We provide guidance to our customers and vendors about how files must be formatted before we can process them and it is up to them to meet the guidlines as much as possible. People often aren’t aware that files like that create a problem in processing (next month it might have six lines before the data starts) and they need to be educated that Excel files must start with the column headers, have no blank lines in the middle of the data and no repeating the headers multiple times and most important of all, they must have the same columns with the same column titles in the same order every time. If they can’t provide that then you probably don’t have something that will work for automated import as you will get the file in a differnt format everytime depending on the mood of the person who maintains the Excel spreadsheet. Incidentally, we push really hard to never receive any data from Excel (only works some of the time, but if they have the data in a database, they can usually accomodate). They also must know that any changes they make to the spreadsheet format will result in a change to the import package and that they willl be charged for those development changes (assuming that these are outside clients and not internal ones). These changes must be communicated in advance and developer time scheduled, a file with the wrong format will fail and be returned to them to fix if not.

If that doesn’t work, may I suggest that you open the file, delete the first two rows and save a text file in a data flow. Then write a data flow that will process the text file. SSIS did a lousy job of supporting Excel and anything you can do to get the file in a different format will make life easier in the long run.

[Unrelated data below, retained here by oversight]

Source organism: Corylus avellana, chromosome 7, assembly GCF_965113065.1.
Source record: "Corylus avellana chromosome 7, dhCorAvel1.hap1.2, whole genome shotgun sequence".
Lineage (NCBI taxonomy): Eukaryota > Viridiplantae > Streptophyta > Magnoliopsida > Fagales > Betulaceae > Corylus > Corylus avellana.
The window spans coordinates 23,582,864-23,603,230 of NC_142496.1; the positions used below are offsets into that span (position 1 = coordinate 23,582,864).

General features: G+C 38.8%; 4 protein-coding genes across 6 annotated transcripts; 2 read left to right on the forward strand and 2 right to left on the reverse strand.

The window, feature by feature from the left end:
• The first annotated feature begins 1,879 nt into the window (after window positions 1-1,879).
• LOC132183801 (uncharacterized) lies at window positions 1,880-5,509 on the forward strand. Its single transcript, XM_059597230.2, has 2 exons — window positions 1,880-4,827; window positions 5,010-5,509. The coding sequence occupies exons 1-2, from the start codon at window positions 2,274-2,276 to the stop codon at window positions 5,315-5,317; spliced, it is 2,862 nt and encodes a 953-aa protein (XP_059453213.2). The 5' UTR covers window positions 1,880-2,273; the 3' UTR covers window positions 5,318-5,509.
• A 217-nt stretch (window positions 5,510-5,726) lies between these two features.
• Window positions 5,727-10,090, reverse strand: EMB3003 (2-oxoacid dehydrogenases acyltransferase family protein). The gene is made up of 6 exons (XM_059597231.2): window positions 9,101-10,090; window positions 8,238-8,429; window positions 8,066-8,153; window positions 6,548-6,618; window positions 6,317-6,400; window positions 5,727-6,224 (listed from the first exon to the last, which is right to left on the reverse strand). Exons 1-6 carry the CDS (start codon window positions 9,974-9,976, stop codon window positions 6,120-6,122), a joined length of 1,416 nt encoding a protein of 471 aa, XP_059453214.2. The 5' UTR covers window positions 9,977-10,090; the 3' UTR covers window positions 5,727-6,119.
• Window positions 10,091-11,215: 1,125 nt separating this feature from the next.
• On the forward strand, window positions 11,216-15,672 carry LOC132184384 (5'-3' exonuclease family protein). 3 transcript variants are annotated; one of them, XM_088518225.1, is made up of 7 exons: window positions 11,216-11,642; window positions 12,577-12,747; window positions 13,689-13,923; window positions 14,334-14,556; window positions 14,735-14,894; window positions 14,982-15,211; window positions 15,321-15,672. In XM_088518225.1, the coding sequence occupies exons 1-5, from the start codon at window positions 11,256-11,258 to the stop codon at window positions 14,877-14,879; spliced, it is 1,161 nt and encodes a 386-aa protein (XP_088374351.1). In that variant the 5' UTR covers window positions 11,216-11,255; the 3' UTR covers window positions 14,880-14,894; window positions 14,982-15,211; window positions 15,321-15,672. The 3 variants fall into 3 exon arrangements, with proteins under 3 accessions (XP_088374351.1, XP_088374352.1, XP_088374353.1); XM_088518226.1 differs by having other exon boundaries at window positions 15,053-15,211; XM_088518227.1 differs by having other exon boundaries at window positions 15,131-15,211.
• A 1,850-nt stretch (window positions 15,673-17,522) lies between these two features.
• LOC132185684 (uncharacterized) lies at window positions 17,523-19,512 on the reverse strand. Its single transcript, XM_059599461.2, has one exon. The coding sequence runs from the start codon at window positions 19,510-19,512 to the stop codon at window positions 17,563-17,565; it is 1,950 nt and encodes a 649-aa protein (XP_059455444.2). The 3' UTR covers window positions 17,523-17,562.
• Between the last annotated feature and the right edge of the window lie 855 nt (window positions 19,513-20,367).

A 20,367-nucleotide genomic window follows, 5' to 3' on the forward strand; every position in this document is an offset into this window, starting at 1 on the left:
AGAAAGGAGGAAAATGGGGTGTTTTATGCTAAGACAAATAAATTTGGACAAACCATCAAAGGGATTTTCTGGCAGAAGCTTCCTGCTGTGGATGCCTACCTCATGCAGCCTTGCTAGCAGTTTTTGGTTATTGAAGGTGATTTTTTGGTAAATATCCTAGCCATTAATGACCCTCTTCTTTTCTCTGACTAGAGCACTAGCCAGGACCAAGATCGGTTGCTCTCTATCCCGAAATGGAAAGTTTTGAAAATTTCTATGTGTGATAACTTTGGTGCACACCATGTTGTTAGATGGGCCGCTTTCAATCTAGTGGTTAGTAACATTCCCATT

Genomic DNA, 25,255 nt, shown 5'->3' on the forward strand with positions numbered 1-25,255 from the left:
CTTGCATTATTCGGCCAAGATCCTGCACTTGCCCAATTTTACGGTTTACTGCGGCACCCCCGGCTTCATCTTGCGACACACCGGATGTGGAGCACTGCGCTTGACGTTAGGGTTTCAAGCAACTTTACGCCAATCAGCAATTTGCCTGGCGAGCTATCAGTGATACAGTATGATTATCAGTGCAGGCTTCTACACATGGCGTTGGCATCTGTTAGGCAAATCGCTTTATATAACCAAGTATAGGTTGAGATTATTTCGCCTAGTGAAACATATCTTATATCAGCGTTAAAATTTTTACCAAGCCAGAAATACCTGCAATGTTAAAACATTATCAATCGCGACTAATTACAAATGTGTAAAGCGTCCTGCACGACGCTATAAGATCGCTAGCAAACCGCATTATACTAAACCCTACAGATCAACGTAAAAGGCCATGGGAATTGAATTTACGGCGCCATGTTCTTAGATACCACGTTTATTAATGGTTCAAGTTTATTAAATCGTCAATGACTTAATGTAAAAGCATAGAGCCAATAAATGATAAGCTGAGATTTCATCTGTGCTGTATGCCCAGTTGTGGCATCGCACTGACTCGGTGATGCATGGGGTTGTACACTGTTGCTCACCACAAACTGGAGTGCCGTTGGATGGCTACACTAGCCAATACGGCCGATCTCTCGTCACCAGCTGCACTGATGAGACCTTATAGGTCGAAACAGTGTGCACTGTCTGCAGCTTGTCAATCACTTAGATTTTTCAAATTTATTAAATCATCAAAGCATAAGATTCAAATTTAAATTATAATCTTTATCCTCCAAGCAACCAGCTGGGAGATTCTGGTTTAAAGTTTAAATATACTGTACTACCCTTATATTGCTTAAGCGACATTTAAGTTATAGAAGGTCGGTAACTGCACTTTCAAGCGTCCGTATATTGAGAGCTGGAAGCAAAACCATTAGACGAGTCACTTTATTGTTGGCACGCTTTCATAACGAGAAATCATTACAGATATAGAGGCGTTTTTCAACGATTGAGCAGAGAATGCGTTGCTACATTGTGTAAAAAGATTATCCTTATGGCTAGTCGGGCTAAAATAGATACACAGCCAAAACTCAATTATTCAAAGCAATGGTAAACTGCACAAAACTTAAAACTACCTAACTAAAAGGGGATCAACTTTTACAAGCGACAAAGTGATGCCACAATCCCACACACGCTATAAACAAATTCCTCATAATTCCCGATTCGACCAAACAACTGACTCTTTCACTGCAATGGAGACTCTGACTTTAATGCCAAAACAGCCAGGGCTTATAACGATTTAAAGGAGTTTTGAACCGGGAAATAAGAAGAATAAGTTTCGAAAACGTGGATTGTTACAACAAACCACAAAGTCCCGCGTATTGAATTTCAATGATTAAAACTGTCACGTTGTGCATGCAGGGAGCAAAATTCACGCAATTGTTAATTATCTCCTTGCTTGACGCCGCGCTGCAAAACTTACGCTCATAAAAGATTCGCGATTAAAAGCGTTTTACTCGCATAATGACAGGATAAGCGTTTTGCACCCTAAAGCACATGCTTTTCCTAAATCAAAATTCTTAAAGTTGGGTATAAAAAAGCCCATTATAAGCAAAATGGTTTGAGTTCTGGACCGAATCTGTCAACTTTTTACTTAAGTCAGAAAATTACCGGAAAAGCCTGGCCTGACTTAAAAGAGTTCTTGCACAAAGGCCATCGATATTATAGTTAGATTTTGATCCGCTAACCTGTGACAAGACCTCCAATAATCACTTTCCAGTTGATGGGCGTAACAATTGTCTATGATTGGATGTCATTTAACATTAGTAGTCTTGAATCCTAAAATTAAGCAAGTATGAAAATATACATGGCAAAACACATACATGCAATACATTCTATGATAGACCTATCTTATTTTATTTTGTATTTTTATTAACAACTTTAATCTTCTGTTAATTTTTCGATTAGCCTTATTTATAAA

You can just use the OpenRowset property you can find in the Excel Source properties.
Take a look here for details:

SSIS: Read and Export Excel data from nth Row



My first suggestion is not to accept a file in that format. Excel files to be imported should always start with column header rows. Send it back to whoever provides it to you and tell them to fix their format. This works most of the time.

Not entirely correct.

SSIS forces you to use the format and quite often it does not work correctly with excel

If you can’t change he format consider using our Advanced ETL Processor.

You can skip rows or fields and you can validate the data the way you want.


Sky is the limit